Bursitis describes the inflammation of a bursa, a small fluid-filled sac that sits between two structures in our bodies, often tendon and bone. A bursa works to reduce friction between its surrounding structures, lubricating them so they glide smoothly past one another, instead of rubbing against one another and causing damage. We have over 150 bursae throughout our body and the term ‘bursitis’ is often associated with the location of the particular affected bursa, for example, retrocalcaneal bursitis.  

What causes bursitis?

Bursitis typically results from repeated irritation to a particular bursa, such as overuse or excess pressure through from strenuous activity with high loads. This may be contributed to by poor biomechanics and function of the lower limbs. The irritation causes swelling and the onset of painful symptoms. Trauma/injury in the region of the bursa can also cause bursitis, as well as certain systemic inflammatory conditions, such as rheumatoid arthritis or gout. Any mechanism of action that causes a bursa to become inflamed will cause pain and tenderness at the bursa itself, as well as at the surrounding structures. This is due to the extra pressure on the tendons and muscles created by the swelling of the bursa that can then begin to irritate them. Bursitis is more common as we grow older and if our work involves repetitive movements.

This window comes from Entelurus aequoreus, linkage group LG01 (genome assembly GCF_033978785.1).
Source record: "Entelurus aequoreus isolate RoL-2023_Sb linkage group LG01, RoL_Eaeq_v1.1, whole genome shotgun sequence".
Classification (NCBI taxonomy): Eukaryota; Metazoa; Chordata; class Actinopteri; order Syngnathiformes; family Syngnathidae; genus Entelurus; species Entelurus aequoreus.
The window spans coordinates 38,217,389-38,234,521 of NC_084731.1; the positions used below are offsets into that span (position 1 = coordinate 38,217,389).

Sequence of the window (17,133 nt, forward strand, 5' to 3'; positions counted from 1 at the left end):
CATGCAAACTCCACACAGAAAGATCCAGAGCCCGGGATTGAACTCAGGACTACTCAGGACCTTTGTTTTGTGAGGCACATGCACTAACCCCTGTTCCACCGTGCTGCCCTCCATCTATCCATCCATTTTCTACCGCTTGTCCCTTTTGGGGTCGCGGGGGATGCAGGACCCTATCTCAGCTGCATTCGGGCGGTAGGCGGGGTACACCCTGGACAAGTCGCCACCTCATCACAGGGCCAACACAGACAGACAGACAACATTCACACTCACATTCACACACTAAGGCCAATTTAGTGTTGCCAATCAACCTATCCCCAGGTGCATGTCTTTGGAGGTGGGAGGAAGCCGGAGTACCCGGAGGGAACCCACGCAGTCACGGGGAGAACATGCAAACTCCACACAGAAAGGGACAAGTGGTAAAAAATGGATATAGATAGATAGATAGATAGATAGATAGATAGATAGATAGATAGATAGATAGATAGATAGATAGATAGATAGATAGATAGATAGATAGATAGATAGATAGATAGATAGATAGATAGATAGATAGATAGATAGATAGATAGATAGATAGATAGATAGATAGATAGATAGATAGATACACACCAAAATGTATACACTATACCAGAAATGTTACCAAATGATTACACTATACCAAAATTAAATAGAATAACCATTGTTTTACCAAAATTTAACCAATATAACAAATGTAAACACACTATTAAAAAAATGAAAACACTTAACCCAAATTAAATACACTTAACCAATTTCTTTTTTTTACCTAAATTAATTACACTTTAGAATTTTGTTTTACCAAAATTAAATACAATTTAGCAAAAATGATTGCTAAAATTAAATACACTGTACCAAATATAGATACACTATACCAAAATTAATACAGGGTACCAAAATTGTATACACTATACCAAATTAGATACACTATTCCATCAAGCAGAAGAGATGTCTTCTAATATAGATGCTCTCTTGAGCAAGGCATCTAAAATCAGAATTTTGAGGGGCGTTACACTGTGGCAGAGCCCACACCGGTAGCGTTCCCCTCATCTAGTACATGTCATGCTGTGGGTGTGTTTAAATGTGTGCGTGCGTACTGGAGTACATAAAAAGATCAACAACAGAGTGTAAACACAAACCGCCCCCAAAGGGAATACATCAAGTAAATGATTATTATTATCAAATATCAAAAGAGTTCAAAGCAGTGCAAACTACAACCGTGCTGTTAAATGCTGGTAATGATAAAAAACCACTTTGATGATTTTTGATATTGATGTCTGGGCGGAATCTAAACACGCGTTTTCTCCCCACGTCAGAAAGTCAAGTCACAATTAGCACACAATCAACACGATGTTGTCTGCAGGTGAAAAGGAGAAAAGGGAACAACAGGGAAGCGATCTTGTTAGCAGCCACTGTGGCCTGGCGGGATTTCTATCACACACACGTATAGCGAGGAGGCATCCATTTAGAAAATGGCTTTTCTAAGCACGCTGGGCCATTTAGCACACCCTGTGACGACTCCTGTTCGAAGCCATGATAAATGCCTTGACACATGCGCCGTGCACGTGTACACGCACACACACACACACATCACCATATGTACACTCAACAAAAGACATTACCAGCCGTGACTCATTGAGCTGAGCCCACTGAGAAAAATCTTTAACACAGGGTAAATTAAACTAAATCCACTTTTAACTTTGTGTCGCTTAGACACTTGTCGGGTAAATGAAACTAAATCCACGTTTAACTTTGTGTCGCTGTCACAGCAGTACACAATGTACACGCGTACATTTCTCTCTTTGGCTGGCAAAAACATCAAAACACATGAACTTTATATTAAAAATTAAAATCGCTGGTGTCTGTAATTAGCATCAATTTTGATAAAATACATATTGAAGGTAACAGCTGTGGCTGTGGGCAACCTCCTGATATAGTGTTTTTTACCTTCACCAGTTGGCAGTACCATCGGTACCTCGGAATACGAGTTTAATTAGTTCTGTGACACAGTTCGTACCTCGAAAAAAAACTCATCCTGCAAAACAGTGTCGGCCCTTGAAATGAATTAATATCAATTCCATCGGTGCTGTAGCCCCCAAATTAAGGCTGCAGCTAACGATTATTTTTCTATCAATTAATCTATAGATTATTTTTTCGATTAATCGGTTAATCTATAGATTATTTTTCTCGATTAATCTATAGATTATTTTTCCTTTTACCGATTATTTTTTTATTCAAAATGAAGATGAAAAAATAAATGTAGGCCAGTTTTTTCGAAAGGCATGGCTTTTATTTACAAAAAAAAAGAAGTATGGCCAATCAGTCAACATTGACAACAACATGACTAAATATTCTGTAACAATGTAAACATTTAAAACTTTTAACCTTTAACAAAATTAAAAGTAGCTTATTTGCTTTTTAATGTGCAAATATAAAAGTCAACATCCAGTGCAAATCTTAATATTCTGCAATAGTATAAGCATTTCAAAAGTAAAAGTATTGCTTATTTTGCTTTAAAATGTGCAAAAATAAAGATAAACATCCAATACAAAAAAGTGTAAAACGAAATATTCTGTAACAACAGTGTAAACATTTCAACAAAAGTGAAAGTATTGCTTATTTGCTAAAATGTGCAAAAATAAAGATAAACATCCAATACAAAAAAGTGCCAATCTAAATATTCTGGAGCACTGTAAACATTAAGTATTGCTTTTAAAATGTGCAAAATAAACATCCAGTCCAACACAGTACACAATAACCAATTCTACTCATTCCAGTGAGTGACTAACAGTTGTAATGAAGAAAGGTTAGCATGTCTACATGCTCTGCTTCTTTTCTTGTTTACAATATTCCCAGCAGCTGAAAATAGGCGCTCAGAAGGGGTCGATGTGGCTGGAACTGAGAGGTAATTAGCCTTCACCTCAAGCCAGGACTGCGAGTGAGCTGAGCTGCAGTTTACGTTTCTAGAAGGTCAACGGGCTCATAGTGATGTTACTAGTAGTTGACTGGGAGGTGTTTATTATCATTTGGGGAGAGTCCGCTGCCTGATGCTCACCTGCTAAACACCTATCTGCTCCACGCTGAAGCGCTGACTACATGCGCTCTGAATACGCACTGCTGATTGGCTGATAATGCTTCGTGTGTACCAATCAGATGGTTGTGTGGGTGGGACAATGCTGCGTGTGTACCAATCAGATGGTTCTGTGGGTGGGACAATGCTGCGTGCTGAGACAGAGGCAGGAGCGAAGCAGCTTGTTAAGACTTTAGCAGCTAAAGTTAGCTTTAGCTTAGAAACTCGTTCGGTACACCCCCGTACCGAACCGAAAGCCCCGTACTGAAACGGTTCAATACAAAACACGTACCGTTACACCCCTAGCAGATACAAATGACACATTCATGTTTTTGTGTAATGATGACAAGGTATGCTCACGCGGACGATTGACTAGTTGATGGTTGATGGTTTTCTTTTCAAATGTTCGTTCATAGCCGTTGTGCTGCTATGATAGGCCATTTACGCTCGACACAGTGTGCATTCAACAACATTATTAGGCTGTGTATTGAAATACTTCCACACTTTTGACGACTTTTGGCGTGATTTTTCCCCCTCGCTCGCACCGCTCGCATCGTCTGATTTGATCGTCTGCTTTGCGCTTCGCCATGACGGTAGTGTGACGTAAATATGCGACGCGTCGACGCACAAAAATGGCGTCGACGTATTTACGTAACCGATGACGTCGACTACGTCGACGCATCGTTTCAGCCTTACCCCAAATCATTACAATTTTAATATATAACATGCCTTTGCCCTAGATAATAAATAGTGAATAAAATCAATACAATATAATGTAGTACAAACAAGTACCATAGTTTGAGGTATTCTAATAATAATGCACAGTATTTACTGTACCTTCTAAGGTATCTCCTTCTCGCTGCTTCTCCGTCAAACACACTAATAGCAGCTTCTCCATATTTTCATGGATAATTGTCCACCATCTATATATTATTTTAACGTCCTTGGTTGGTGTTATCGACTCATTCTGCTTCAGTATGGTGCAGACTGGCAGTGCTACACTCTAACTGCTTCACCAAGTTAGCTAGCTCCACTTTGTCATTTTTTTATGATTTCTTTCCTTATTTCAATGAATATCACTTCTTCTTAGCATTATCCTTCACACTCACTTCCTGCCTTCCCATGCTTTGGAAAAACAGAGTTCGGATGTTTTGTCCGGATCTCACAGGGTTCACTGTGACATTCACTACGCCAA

What are the symptoms?

The symptoms of bursitis can include:
  • Pain and tenderness in the region of the affected bursa
  • Tenderness in the surrounding tendons and structures
  • Redness
  • Inflammation and swelling
  • Stiffness in the region of the bursa
In the lower limbs, the most common sites for bursitis include:
  • Knee
  • Hip
  • Achilles tendon at the back of the heel
  • Ankles
  • Thighs
  • Buttocks

How is bursitis treated?

Initially, the use of rest, ice and anti-inflammatories may be used to reduce the painful symptoms and swelling. Any activity that further irritates the region should be reduced as much as possible to allow the inflammation to settle and repair to occur. However, the treatment must focus on addressing the cause of the bursitis, particularly where it is a biomechanical cause, as otherwise, the symptoms are likely to recur. This is where your podiatrist will carry out a comprehensive biomechanical examination to assess the function of your lower limbs, with a focus on structures in the area of your bursitis that could be contributing to the problem. By addressing and correcting the identified issues, the same high-pressure loads at the bursa should not occur, and the chance of your bursa becoming damaged again in this way is greatly reduced. This can involve:
  • Assessing your walking and running techniques
  • Using orthotics to control and correct poor biomechanics of the feet and legs
  • Assessing footwear to ensure it is helping and not hindering your progress
  • Strengthening weak muscles
  • Stretching tight muscles